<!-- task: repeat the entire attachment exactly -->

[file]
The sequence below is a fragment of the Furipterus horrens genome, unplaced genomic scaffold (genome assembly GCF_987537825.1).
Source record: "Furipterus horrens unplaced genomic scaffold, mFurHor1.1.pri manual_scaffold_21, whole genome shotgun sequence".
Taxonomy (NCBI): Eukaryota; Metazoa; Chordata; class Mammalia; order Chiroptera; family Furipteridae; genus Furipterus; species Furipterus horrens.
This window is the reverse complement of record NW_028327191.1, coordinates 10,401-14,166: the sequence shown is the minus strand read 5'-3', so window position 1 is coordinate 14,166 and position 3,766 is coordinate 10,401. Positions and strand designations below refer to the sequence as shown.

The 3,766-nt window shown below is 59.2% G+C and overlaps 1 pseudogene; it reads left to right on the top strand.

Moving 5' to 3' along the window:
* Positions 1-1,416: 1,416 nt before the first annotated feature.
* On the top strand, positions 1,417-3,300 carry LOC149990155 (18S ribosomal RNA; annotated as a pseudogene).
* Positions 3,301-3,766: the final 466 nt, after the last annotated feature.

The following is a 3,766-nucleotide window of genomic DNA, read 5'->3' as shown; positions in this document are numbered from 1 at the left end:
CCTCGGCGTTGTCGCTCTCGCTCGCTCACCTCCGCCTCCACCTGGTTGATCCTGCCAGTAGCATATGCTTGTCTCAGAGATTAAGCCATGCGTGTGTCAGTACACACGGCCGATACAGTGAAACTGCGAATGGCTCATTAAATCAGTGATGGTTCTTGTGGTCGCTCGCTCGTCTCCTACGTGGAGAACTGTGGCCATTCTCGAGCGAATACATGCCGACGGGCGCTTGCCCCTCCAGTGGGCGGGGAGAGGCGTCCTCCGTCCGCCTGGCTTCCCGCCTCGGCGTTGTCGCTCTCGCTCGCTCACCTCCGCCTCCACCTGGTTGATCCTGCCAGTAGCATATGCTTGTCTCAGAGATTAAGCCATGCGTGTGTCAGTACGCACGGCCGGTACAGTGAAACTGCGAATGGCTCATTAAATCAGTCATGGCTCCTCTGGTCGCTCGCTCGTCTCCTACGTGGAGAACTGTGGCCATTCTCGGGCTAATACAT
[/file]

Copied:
The sequence below is a fragment of the Furipterus horrens genome, unplaced genomic scaffold (genome assembly GCF_987537825.1).
Source record: "Furipterus horrens unplaced genomic scaffold, mFurHor1.1.pri manual_scaffold_21, whole genome shotgun sequence".
Taxonomy (NCBI): Eukaryota; Metazoa; Chordata; class Mammalia; order Chiroptera; family Furipteridae; genus Furipterus; species Furipterus horrens.
This window is the reverse complement of record NW_028327191.1, coordinates 10,401-14,166: the sequence shown is the minus strand read 5'-3', so window position 1 is coordinate 14,166 and position 3,766 is coordinate 10,401. Positions and strand designations below refer to the sequence as shown.

The 3,766-nt window shown below is 59.2% G+C and overlaps 1 pseudogene; it reads left to right on the top strand.

Moving 5' to 3' along the window:
* Positions 1-1,416: 1,416 nt before the first annotated feature.
* On the top strand, positions 1,417-3,300 carry LOC149990155 (18S ribosomal RNA; annotated as a pseudogene).
* Positions 3,301-3,766: the final 466 nt, after the last annotated feature.

The following is a 3,766-nucleotide window of genomic DNA, read 5'->3' as shown; positions in this document are numbered from 1 at the left end:
CCTCGGCGTTGTCGCTCTCGCTCGCTCACCTCCGCCTCCACCTGGTTGATCCTGCCAGTAGCATATGCTTGTCTCAGAGATTAAGCCATGCGTGTGTCAGTACACACGGCCGATACAGTGAAACTGCGAATGGCTCATTAAATCAGTGATGGTTCTTGTGGTCGCTCGCTCGTCTCCTACGTGGAGAACTGTGGCCATTCTCGAGCGAATACATGCCGACGGGCGCTTGCCCCTCCAGTGGGCGGGGAGAGGCGTCCTCCGTCCGCCTGGCTTCCCGCCTCGGCGTTGTCGCTCTCGCTCGCTCACCTCCGCCTCCACCTGGTTGATCCTGCCAGTAGCATATGCTTGTCTCAGAGATTAAGCCATGCGTGTGTCAGTACGCACGGCCGGTACAGTGAAACTGCGAATGGCTCATTAAATCAGTCATGGCTCCTCTGGTCGCTCGCTCGTCTCCTACGTGGAGAACTGTGGCCATTCTCGGGCTAATACAT